“Men like the outward show. I know that all too well. I have never seen a handsome man with an ugly wife.”
Magnus’s brown eyes twinkled. “You would at court and in kingly circles. A handsome dowry can work marvels for a plain girl.”
“Plain yes, but no worse than that.” Why do I pursue this? I know men are shallow as dew ponds!
Anger at herself and mankind made her blaze out with another fresh rage of itching, all over her body. She glanced longingly at the snow and then at the necklace of bear’s teeth and claws slung around Magnus’s thick neck.
“Those are the claws I saw the night you found me!” she burst out, reaching out to touch the necklace. Pleased to have one mystery understood, she smiled in turn and bent her head eagerly as he dropped a small parcel onto her lap. “What is this?”
“His token, dropped into the girl’s rush pallet when he stole away with the orphan. I am most interested to know what you make of it.” He cleared his throat. “What you sense from it,” he added, glancing at the charms around her neck.
Why did he not show me this earlier? Elfrida unwrapped the rough cloth with trembling fingers. She did not want to think of the girl, waking in her bed and finding a monster where she should have been safe within her home.
She did not want to touch the object, not at first, and studied it a moment. “Have you handled this?”
“I did exactly as you did, Elfrida. I untied it and looked. I cannot say for the village headman or the rest.”
She lifted it, still wrapped in the cloth, and sniffed.
“I did that, too,” Magnus said quietly. “The scent is cloves and frankincense.”
“Cloves, frankincense with a whiff of pepper and ginger. All foreign and expensive. So the monster has money and servants.”
“Ah, to buy them for him! Unless he steals those, too, from peddlers and the like, as they pass through the forest.”
“It has a blue base,” Elfrida observed, turning the cloth on which the object was laid.
“Ancient glass, Roman, I think, cut to shape and set into the wood. Is it a cup, as seems? Or was it fashioned for other uses?” As he spoke, Magnus lifted his left hand and made the sign to ward away the evil eye.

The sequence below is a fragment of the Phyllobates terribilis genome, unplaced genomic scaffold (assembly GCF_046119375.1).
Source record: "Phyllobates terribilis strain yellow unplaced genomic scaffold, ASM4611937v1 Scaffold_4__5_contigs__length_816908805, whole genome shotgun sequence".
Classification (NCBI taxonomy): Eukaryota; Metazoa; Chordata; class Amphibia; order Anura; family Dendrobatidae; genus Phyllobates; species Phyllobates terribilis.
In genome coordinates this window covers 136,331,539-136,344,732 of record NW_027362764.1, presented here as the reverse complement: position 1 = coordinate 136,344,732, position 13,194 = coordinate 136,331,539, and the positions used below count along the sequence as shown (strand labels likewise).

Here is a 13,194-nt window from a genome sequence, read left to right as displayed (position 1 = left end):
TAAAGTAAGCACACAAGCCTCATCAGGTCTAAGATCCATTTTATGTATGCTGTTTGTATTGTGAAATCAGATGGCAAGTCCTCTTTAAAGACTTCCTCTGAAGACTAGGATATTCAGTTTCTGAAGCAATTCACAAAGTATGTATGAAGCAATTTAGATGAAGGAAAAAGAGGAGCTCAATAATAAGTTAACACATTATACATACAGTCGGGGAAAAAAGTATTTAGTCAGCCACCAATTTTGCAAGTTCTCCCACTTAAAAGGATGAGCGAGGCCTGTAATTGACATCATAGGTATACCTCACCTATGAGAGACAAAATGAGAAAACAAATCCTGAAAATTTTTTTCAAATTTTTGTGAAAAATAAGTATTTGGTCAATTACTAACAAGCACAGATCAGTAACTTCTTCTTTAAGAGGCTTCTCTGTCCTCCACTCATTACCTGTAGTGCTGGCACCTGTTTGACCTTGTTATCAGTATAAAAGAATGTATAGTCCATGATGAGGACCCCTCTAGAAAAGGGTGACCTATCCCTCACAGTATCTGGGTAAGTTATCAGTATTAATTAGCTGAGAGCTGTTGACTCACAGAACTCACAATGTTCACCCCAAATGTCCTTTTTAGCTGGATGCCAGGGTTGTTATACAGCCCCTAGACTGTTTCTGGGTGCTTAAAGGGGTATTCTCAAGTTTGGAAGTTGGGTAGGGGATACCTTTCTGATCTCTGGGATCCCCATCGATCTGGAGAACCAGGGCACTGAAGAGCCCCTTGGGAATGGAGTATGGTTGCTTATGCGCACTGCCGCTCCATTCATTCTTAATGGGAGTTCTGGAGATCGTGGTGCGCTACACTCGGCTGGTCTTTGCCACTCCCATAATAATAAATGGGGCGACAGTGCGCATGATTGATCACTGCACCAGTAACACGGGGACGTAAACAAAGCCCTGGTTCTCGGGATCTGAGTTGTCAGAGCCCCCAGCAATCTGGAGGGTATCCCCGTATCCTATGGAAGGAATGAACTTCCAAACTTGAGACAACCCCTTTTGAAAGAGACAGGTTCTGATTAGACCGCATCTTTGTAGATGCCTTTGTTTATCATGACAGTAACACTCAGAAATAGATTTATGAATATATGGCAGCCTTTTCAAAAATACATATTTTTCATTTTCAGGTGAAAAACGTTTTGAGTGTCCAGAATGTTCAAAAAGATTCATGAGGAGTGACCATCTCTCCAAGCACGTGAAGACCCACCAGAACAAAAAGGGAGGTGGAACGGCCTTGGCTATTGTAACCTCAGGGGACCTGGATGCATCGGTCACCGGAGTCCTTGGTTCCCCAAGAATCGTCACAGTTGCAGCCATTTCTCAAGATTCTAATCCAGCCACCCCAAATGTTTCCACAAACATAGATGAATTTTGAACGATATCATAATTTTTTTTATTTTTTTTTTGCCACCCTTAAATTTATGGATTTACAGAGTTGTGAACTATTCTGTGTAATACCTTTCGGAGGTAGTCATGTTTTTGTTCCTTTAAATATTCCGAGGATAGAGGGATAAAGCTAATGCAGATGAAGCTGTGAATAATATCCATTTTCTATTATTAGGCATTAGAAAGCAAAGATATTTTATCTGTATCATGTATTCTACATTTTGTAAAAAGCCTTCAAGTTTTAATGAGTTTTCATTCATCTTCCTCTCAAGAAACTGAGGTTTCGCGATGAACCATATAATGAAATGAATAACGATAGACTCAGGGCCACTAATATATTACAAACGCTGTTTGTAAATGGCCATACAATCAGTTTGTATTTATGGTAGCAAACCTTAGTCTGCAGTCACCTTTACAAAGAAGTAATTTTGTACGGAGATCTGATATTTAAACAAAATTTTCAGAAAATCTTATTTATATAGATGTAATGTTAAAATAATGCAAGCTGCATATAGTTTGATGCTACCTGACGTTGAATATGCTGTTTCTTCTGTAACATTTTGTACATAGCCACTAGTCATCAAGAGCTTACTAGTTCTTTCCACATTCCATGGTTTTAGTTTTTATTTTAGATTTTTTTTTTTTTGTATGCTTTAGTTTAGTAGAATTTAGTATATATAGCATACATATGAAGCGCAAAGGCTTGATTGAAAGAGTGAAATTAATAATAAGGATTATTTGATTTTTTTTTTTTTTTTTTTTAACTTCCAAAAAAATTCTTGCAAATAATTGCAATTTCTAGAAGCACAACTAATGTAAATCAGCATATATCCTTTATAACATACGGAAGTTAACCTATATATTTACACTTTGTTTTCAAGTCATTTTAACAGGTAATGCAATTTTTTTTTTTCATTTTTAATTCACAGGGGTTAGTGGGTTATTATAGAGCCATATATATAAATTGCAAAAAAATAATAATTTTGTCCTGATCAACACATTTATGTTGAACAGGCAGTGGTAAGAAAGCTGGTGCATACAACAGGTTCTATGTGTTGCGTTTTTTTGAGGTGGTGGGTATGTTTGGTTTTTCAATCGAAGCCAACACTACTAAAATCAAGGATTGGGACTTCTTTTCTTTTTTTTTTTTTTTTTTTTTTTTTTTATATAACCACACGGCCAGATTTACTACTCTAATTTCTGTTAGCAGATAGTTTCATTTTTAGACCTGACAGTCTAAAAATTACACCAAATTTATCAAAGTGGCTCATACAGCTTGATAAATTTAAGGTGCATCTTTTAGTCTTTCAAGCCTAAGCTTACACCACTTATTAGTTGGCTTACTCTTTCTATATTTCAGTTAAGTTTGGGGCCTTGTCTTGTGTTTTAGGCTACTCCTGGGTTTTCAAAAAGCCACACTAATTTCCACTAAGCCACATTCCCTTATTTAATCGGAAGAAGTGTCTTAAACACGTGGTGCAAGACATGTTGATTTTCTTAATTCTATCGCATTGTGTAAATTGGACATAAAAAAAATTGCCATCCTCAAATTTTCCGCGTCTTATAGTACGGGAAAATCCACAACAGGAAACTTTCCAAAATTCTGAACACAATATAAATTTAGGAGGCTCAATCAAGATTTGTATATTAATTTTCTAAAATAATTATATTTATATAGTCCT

“There are no runes or magic signs cut into the goblet, no gems or magic stones inset within it.” Elfrida closed her eyes and breathed in deeply through her nose. “It is old, made in the time of our grandfathers. It has held hot things.”
“Tisane.” Elfrida smiled at Magnus’s wary question, amused and saddened in equal parts at the way nonwitches thought all magic dark and terrible. “See where the inside is stained dark? That is with tisane. I would say a blackberry tisane.”
“Not blood and not beer either, like your own good ale.”
“No.” Absurdly touched by Magnus’s praise, she found herself wishing, for a moment, that she could give him more ale.
“What?” Magnus asked, altogether too sharp and all seeing.
“Nothing, eager one! Now let me work.” Confident of her own magic, she took another deep breath and lifted the small bowl-shaped cup with both hands.
Images rose out of the snow and played across her startled eyes. There was Christina, laughing with her head thrown back, and a dark-haired girl dancing on the spot, blowing into a small pipe. A shadow fell across them both, but they did not shrink back. Rather they stepped forward eagerly, their hands outstretched like beggars at a fair.
“Christina!” she called in her mind, but the vision faded even as she strained to reach for her sister and for an instant felt as if she flew, as she could when she ate the secret mushroom of the birchwood. She blinked and was looking down from the treetops, east into a gray sky at a hillside of oak trees, and within the oak trees were three strong towers.
She lunged forward like a hawk, dropping to the tower with the blue door...
“Elfrida? Elfrida! Are you with us again?”
She sighed, pinching the top of her nose, forcing her spirit back within herself. It was mildly disconcerting to discover that she was half on Magnus’s lap, her body propped against his barrel chest and her head snug in the crook of his arm—his arm with the stump, she realized.
“Are you well?” he asked again, touching her forehead with his good hand. “Your eyes rolled back into your head, and you were twitching like a hunting dog on the scent.”
“I was hunting,” she replied. Deciding she was too comfortable to stir from where she was, she talked quickly as the scene vanished into the whiteness of the snow. “He has them bewitched in some way, perhaps with a love philter, perhaps with a handsome, pleasing familiar.”